We hear often that major elections bring a loss of macro discipline and have always suspected that the connection is made without supportive evidence. So we looked in previous daily notes at data for the run-up to the Nigerian presidential elections in April 2007, April 2011 and March 2015, and found scarce evidence of slippage in the series for FGN spending, inflation, domiciliary account holdings and offshore investment on the NSE. We accept that a loss of discipline may not always be evident from regular data series.
- In the fifth instalment of our mini-series, we have analysed the CBN data series for currency in circulation. The one discernible trend is a spike in December, followed by a retreat in January: the driver, however, is the holiday season rather than the election cycle. Generally, a rise in currency in circulation in December is matched by a fall in demand deposits.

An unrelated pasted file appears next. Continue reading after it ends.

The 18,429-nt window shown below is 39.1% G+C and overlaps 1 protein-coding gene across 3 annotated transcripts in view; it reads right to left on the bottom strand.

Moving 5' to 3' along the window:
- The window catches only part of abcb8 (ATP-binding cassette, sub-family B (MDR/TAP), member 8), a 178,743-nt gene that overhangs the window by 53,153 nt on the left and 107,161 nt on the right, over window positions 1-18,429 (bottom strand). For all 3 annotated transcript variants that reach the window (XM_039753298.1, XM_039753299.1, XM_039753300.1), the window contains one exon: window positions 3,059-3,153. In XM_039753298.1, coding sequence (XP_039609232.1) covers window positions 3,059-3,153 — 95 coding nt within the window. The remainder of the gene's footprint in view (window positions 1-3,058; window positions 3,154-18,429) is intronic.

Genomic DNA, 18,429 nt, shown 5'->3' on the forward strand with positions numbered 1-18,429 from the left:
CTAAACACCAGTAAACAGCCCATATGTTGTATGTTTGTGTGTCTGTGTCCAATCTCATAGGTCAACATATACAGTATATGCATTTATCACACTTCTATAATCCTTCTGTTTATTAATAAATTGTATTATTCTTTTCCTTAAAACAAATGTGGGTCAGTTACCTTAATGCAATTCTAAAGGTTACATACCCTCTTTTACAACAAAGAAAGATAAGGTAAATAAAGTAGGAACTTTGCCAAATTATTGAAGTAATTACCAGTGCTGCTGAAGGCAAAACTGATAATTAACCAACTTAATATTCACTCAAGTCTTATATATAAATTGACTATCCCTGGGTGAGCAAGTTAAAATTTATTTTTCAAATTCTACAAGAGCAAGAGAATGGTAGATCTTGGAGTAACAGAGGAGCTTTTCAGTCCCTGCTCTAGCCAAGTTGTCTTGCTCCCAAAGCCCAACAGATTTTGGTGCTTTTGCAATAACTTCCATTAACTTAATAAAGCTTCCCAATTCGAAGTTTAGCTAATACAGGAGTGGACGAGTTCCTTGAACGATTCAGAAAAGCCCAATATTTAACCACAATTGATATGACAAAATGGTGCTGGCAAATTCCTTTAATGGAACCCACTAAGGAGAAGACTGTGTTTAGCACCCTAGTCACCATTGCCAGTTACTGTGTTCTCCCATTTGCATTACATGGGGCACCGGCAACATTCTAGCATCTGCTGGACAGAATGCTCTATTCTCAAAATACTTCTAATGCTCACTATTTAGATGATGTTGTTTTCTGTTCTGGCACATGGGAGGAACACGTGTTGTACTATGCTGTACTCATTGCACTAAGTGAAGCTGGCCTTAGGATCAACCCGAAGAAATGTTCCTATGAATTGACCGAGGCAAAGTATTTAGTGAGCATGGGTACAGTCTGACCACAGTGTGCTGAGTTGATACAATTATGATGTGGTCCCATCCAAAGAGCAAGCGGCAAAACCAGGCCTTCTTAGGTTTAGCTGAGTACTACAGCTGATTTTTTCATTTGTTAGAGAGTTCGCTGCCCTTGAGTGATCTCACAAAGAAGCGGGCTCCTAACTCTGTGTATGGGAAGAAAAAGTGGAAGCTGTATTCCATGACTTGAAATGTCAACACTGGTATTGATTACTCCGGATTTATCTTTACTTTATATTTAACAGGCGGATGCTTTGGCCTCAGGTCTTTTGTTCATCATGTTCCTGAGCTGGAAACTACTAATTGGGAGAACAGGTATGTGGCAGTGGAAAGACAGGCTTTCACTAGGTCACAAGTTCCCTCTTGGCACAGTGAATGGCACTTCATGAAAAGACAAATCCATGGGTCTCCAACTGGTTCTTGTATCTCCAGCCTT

- We have found one anomaly for which there is no obvious explanation, namely increases of N200bn and N90bn in currency in circulation and demand deposits respectively in March 2015 (the month of the elections).
Currency in circulation (N bn)
Sources: CBN; FBNQuest Capital Research
- We hear the cry from the corner of the virtual room that, although we have drawn a blank with the last three elections, it may be different this time.
- Slippage can be expected if a leading candidate has a radical, anti-business agenda and/or the outcome is very close, and challenged. The first does not apply and we hope the second does not arise.
- The elections in 2011 and 2015 were followed by short relief rallies on the NSE. 2011’s amounted to about 150bps and 2015’s a little more of about 350bps (perhaps because of the novelty that the incumbent was the loser).